Did you know there are over 7,000 languages in the world? I don’t think I have the brain capacity to learn all of them but when I decided to move to France I had a goal to be fluent in French.
I knew the basics from what I learned in grade 4 until high school in Canada. I spent years reading French textbooks, learning grammar and memorizing conjugation but I still had gaps in my conversation. Spending two and a half months immersing in the language in Rouen and Aix-en-Provence, I realized I was doing it all wrong all these years. My French improved faster in less than three months than they did in all my school years combined. I went from an A2 to almost B2 (that’s the way the European system measures languages, with the highest being C2). I jumped an entire language level! It’s not impossible to learn or improve in another language in a short time, it just takes a little lifestyle commitment. So here is how I did it and how I jumped an entire language level in less than three months and now speak conversational French.
Take an Immersive Class
I took a 4-week immersive course at French in Normandy that didn’t include a textbook. Instead we listened to audio pieces, watched news clips, dissected French articles, and stirred debates on culture and French life. My experience at IS-Aix was just as awesome, focusing a lot on peer-to-peer discussions, oral presentations and interesting conversation. Both had a no-English rule which means we were only allowed to speak in French and English was forbidden. My classes made for a completely immersive experience.
Read books, magazines and newspapers
Read anything in the language you’re trying to learn. Start with a short piece and pick a topic that interests you. Reading helps you gain new vocabulary and learn how to use them in sentences. Each morning on my way to class I would pick up the free daily paper Le Metro or Le Figaro to learn about French news, political happenings, and the latest on the pharmacy strike.
Watch/Listen to French movies, kids’ shows, news
Each week our class had a movie night over popcorn. We watched French films with subtitles (in French) then had conversational French about the plot. If you’re learning French I highly recommend Le Hérisson. If you’re an absolute beginner, watch kids’ TV shows – they’re written with basic language ability in mind. If you’re intermediate, listen to News in Slow French. When your ears tune in to something repeatedly in a foreign language it helps listening and pronunciation skills which leads to improving your speaking eventually.
Speak French all the time
In my circle of new friends, we always spoke French even on weekends and outside of class. During lunch breaks at the park, a night out for drinks, or on day trips. We each had our challenges, some of us were better than others which helped us correct each other. I made a point to eat and breathe French from buying my train tickets to asking for directions, doing my grocery shopping even making friends with French shop owners, and if someone responded to me in English I pretended I didn’t understand. I only wavered in English a couple of times to Skype with family back home.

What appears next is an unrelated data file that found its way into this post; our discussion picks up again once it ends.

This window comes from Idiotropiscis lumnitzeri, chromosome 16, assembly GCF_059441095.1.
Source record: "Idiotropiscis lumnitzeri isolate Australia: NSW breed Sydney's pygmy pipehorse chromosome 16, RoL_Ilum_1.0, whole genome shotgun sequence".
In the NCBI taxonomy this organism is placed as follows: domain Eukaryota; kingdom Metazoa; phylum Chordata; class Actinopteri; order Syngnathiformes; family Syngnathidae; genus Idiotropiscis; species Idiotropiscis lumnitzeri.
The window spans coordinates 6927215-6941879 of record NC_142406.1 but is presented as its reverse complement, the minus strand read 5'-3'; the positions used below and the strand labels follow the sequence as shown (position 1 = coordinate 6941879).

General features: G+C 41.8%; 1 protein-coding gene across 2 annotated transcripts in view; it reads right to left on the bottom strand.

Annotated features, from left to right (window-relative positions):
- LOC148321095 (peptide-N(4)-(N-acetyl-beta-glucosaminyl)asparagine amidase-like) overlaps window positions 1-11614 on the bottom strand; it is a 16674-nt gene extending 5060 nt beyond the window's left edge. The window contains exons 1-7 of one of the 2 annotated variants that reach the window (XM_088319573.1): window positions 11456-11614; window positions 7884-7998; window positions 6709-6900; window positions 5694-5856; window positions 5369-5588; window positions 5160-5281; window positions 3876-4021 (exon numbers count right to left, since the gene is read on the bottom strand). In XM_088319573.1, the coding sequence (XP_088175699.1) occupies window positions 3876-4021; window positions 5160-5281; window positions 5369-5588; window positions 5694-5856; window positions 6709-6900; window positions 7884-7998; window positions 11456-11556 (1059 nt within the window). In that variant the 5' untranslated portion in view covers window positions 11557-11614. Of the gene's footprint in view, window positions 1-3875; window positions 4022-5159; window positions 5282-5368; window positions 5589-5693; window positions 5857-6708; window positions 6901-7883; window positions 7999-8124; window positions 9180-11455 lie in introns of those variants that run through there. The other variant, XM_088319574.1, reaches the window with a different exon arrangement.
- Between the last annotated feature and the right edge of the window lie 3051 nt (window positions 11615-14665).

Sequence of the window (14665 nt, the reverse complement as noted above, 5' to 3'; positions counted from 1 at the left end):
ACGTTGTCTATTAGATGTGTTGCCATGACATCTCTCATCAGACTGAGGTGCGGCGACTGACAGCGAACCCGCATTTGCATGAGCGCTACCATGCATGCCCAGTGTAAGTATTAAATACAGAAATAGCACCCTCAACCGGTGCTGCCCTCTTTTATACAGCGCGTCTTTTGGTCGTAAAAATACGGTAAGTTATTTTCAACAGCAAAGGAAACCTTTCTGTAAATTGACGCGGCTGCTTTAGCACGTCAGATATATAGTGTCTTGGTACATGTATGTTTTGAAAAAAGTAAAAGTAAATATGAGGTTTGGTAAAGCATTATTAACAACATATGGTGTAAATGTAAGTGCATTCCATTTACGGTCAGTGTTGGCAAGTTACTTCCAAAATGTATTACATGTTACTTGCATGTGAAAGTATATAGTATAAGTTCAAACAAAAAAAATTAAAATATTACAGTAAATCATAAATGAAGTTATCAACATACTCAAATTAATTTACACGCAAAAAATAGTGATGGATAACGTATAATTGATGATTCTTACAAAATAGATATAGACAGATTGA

Surround myself with locals. Live with French people
In Rouen I lived with a young French couple in the Old Town of Rouen, a lawyer and a police officer. In Aix-en-Provence I lived with a French university student and a bartender, all who spoke a bit of English. We shared how our day went at dinnertime, talked politics or the differences between our cultures. By surrounding myself with local people it forced me to interact every day speaking (and listening) to others in the native tongue.
You don’t always need to live abroad to surround yourself in the language. Visit your city’s Chinatown to learn Chinese or shop in Little Italy to practise Italian. Give yourself lots of exposure to native speakers wherever you are, which brings me to my next tip…
Look for a Language Exchange Partner
Use Language Apps
Download free language apps to help you speak, spell, or put sentences together. I used free language apps like Conjugaison to cross-reference when I thought I was making a mistake (you can get these apps for different languages). I like this website for online quizzes to test my French writing and grammar. I also use Duolingo and Mango whenever I have down time – on the plane, train, or in my doctor’s waiting room.
Consistency is the key to language learning. It’s better to study a new language for 15-30 minutes every day for a year than cramming a couple of hours here and there, stopping and starting again.
The more languages you know, the more you are human – Tomáš Garrigue Masaryk
If you’re looking for an immersive experience I found mine through Latitude International. Jeanette is well-connected to different language schools and work abroad opportunities as well.